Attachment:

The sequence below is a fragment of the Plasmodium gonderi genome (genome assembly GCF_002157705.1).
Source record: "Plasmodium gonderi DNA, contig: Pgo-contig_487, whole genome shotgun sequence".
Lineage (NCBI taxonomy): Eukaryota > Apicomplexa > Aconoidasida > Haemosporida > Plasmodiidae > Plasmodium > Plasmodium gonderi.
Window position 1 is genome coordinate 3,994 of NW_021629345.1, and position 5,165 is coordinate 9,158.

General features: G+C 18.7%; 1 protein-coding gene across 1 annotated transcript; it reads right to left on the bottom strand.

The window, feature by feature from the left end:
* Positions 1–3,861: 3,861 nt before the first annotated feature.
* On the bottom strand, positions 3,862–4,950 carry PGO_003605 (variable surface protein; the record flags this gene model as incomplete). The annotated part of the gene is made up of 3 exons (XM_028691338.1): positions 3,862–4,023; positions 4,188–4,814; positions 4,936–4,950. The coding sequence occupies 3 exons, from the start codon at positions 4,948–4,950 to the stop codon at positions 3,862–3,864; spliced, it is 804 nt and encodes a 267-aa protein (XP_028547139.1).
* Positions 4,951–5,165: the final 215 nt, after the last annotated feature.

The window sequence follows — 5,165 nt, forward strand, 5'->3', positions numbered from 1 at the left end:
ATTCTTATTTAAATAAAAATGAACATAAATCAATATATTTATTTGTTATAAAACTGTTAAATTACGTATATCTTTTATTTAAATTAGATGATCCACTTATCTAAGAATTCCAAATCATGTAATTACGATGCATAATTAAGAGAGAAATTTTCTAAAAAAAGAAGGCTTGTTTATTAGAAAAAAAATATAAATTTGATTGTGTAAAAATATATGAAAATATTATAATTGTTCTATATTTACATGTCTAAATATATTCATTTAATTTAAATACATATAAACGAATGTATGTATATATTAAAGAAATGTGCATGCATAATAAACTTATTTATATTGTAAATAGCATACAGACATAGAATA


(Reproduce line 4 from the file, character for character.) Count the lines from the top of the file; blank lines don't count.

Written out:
Window position 1 is genome coordinate 3,994 of NW_021629345.1, and position 5,165 is coordinate 9,158.